SCIENCE sciencemag.org 23 DECEMBER 2016 • VOL 354 ISSUE 6319 1523
Scorecard for 2016
Last year, Science’s writers and editors
picked three areas we considered ripe
for new discoveries. How prescient
were we? Our self-evaluations (the box
scores) are mixed. Predictions for 2017
are on p. 1524.
WHO LET THE DOGS IN?
Last year, we predicted that 2016 might
finally be the year we figure out where dogs
came from. Scientists have fiercely debated
whether our canine pals evolved from wolves
in Europe or in Asia, and a new international
collaboration of researchers promised to
solve the mystery once and for all. We don’t
have an answer yet, but a study published
this year suggests both sides of the debate
might be right: Dogs may have been
domesticated twice, once in Asia and once in
Europe or the Near East.
We recommended keeping an eye on a
satellite called MicroSCOPE, which is testing
whether two free-falling objects made of
different materials accelerate at the same
rate under Earth’s gravity. Galileo supposedly tested that equivalence by dropping
balls from the Leaning Tower of Pisa in Italy,
and it is a cornerstone of Einstein’s theory of
gravity, general relativity. MicroSCOPE was
launched successfully on 25 April, testing was
completed this month, and researchers have
begun an 18-month data run. Keep watching.
It was a fairly safe bet a year ago when
we made gravitational waves an area to
watch for 2016. The Laser Interferometer
Gravitational-Wave Observatory (LIGO) had
recently undergone a major upgrade, physicists were sifting through early data, and
rumors were swirling that they had detected
ripples in spacetime: gravitational waves.
Indeed, they had. LIGO has spotted two
events so far, and many more are expected
from LIGO and other planned detectors.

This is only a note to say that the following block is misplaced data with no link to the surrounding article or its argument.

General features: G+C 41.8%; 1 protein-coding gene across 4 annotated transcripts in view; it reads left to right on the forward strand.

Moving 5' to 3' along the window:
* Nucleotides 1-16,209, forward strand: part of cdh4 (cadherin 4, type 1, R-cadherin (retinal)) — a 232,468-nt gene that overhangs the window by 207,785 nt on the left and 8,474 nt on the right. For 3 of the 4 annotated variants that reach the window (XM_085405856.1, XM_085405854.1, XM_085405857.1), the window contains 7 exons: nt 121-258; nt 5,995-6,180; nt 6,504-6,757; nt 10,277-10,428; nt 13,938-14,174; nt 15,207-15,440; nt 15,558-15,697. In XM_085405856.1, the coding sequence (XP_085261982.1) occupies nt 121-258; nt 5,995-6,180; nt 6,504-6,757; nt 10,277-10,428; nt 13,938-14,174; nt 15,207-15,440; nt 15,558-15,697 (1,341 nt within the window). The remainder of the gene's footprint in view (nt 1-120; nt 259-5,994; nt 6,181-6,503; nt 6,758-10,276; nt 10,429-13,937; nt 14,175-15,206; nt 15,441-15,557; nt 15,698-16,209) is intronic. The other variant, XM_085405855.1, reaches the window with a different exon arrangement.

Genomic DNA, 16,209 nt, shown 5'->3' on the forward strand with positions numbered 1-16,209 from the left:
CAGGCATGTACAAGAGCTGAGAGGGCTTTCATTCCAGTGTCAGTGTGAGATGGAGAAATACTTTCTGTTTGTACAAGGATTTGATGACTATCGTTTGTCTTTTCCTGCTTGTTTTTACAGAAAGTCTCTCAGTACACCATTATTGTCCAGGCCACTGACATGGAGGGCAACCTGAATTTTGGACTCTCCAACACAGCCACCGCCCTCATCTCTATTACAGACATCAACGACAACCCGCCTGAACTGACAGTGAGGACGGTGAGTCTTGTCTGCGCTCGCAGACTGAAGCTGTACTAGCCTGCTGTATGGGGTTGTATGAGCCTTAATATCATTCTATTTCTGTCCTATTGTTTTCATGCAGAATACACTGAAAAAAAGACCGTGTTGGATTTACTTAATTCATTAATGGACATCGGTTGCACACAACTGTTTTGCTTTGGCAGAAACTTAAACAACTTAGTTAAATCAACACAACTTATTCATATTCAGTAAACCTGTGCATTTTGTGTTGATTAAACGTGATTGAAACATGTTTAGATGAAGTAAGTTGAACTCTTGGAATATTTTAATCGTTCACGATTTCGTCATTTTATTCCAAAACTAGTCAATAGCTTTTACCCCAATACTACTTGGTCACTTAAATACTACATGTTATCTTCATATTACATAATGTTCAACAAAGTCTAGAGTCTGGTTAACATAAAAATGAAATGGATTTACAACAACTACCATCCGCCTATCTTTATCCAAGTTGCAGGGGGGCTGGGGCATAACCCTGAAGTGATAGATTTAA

These achievements earned our pick as
Science’s Breakthrough of the Year.
Glass lenses were one of humanity’s earliest high-tech innovations. They enabled
Galileo to see Jupiter’s moons, Antonie van Leeuwenhoek to spy microbes, and millions of people to just plain see clearly. But lenses are still made roughly the same
way as they were centuries ago—by grinding and polishing glass and other transparent materials so that they focus light without aberration. Now, lens technology is
poised to take a major leap. This year, researchers used computer chip–patterning
techniques to create the first metamaterial lens, or metalens, that can focus the full
spectrum of visible light. Because metalenses are cheap to produce, thinner than a
sheet of paper, and far lighter than glass, they could revolutionize everything from
microscopes to virtual reality displays to cameras—including the ones in
Metamaterials are composed of arrays of tiny pillars, rings, and other arrangements of materials, which work together to manipulate light waves as they pass
by. In recent years, researchers have designed metamaterial-based “invisibility
shields” that steer light around objects, as well as light filters and antennas. But
previous efforts to make metalenses succeeded only with infrared and other long
wavelengths of light; the patterning techniques didn’t work as well with materials
transparent to visible light.
This year, researchers figured out how to use a conventional chip-patterning
technique, known as atomic layer deposition, to precisely pattern arrays of pillars
of titanium dioxide. Just 600 nanometers high, the pillars are transparent to visible
light, and they can focus it to produce a magnification of up to 170 times—as good
as state-of-the-art-glass optics. The team tested its metalens techniques by using
them to make holograms and carry out detailed spectroscopy, opening the way for
other potential applications. Watch for the high-tech optics to make cellphones even
sleeker, lead to new scientific instruments, and transform virtual reality headsets.
—Robert F. Service
Light passing upward through a metalens is focused by nanoscale fins.
BREAKTHROUGH OF THE YEAR | RUNNERS-UP 2016